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Adapting to New Normals: The Heat’s On
http://www.climatecentral.org/videos/web_features/the-new-normals-philadelphia/

Climate Central

This video describes the impact of extreme heat on Philadelphia in the summer of 2011 and how the city is adapting to new expectations about its weather. It uses this example to introduce the new national climate normals, released by NOAA's National Climatic Data Center (NCDC) that summer.

Video length is 5:16 min.

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Climate Literacy
About Teaching Climate Literacy

Climate is not the same thing as weather. Weather is the minute-by-minute variable condition of the atmosphere on a local scale. Climate is a conceptual description of an area’s average weather conditions and the extent to which those conditions vary over long time intervals.
About Teaching Principle 4
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Climate change is a significant and persistent change in an area’s average climate conditions or their extremes. Seasonal variations and multi-year cycles (for example, the El Niño Southern Oscillation) that produce warm, cool, wet, or dry periods across different regions are a natural part of climate variability. They do not represent climate change.
About Teaching Principle 4
Other materials addressing 4c
Incidents of extreme weather are projected to increase as a result of climate change. Many locations will see a substantial increase in the number of heat waves they experience per year and a likely decrease in episodes of severe cold. Precipitation events are expected to become less frequent but more intense in many areas, and droughts will be more frequent and severe in areas where average precipitation is projected to decrease.
About Teaching Principle 7
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Notes From Our Reviewers The CLEAN collection is hand-picked and rigorously reviewed for scientific accuracy and classroom effectiveness. Read what our review team had to say about this resource below or learn more about how CLEAN reviews teaching materials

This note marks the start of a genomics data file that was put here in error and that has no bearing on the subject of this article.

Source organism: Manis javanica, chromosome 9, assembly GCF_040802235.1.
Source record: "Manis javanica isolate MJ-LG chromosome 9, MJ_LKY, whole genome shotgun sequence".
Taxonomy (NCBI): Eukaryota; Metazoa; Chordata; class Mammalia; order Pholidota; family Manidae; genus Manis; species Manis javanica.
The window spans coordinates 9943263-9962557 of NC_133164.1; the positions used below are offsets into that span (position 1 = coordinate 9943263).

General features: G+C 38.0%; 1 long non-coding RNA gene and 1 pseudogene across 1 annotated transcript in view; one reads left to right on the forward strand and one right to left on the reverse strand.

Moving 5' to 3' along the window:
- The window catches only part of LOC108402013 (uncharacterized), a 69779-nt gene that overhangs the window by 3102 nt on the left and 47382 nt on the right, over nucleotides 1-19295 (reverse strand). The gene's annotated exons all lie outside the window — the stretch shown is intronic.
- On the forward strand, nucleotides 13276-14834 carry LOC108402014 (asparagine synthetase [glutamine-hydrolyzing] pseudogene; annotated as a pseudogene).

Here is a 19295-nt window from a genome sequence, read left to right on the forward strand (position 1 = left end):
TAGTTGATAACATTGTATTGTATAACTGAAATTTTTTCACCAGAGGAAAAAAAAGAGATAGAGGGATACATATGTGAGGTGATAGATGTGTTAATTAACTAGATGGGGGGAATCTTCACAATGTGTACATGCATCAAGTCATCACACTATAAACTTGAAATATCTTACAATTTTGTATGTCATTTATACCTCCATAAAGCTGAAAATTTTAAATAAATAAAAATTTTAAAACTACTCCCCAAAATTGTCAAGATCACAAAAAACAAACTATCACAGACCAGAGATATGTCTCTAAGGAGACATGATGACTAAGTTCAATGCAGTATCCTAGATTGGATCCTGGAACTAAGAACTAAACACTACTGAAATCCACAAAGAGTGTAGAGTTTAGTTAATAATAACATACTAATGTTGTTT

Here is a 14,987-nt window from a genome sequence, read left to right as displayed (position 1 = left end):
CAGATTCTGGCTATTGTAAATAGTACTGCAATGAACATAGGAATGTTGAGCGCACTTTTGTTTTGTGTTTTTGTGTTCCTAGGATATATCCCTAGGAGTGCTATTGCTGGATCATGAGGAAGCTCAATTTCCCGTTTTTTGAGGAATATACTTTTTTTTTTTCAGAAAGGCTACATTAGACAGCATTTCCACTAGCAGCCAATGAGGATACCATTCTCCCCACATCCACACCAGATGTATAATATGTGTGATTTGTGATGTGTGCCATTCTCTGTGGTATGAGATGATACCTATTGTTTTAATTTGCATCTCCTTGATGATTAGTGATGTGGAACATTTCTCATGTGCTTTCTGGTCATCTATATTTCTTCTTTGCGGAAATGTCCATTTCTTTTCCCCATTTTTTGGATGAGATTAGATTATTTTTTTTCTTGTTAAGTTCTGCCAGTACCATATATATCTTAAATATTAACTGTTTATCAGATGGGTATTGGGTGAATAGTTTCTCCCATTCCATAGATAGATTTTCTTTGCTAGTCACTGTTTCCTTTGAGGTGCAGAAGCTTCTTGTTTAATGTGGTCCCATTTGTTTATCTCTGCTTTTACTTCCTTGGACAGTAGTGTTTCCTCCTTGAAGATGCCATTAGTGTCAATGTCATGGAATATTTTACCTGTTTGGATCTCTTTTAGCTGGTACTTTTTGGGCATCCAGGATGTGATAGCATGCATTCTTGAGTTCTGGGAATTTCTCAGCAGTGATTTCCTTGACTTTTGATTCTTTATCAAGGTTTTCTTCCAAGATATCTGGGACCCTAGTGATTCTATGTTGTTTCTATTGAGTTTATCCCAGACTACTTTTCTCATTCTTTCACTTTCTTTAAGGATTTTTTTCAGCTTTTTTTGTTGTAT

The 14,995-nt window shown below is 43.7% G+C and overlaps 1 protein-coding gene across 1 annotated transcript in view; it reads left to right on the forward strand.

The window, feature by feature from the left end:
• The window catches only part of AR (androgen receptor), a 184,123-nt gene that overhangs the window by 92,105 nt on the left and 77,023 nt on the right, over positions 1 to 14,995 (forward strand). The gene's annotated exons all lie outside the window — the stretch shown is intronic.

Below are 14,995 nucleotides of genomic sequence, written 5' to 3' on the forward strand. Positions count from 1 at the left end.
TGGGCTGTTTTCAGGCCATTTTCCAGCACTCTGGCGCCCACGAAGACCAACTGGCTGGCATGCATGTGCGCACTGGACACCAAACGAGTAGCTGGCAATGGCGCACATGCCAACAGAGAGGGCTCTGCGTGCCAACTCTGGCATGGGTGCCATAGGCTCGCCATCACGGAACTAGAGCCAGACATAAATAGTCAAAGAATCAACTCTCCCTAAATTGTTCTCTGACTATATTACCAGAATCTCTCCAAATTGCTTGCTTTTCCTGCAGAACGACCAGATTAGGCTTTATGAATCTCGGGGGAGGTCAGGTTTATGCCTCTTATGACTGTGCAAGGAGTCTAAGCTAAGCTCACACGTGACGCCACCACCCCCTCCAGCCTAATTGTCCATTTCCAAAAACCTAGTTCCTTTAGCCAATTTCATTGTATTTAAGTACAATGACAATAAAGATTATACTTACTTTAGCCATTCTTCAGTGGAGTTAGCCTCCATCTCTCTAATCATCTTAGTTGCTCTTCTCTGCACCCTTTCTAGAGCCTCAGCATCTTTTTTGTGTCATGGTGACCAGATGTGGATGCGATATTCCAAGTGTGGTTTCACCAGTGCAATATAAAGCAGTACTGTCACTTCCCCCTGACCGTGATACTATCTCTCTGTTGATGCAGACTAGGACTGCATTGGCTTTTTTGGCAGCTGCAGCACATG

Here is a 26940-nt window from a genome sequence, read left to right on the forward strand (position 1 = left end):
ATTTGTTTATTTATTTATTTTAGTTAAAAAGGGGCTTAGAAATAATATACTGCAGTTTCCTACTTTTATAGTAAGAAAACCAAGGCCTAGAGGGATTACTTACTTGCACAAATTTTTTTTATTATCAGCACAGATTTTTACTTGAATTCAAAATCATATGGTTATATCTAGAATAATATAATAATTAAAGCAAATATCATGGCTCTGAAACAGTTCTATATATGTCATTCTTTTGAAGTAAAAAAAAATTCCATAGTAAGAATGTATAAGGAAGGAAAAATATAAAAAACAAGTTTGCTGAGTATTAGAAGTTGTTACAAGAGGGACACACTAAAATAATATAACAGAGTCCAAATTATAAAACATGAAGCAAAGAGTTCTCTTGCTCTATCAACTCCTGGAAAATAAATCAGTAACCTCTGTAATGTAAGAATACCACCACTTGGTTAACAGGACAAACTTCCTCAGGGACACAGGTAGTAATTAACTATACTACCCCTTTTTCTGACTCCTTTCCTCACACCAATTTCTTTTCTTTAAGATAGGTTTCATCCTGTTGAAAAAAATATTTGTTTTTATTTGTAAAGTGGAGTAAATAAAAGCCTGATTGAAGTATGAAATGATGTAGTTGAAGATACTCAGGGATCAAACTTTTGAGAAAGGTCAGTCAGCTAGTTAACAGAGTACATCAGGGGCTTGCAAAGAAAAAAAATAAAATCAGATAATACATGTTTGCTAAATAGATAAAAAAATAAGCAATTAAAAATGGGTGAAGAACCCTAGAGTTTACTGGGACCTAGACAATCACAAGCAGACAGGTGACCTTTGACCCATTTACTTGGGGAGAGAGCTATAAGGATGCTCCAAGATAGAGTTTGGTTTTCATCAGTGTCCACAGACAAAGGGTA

Teaching Tips | Science | Pedagogy | Technical Details

Teaching Tips

  • This video can be used to introduce a unit on extreme weather and the differences between weather and climate.
  • Students could reflect on changes they have witnessed in their own lives that relate to new normals.

About the Science

  • Every 10 years, scientists from the NCDC at NOAA calculate the averages for temperature and precipitation from thousands of U.S. locations. These new normals not only provide a glimpse of what is happening with the climate, but also serve as indicators of how a changing climate may affect everything from energy bills to crops and insurance premiums.
  • Comments from expert scientist: This is a web page containing primarily a video feature story on how recent changes in normal temperatures have changed people's perceptions of what is normal temperature. This is done in the context of a heat wave which hit the eastern part of the United States in summer 2011, at the time this story was produced. It provides a reasonably clear explanation for how normals can change from one period to the next and how the changes affect societal impacts and perception of the weather. It is clearly written and engaging. Video is produced by Climate Central, an organization known for focusing on climate impact stories.

About the Pedagogy

  • A short program summary is provided underneath the video and other related news and feature articles that relate to the video are accessible on the Climate Central website.

Technical Details/Ease of Use

  • Video can be viewed online or downloaded as a Flash video file. It may not be of sufficient resolution for classroom projection.

Related URLs These related sites were noted by our reviewers but have not been reviewed by CLEAN

[Maybe link to resource from the CLEAN collection that explains what climate normals are - LuAnn Dahlman?]

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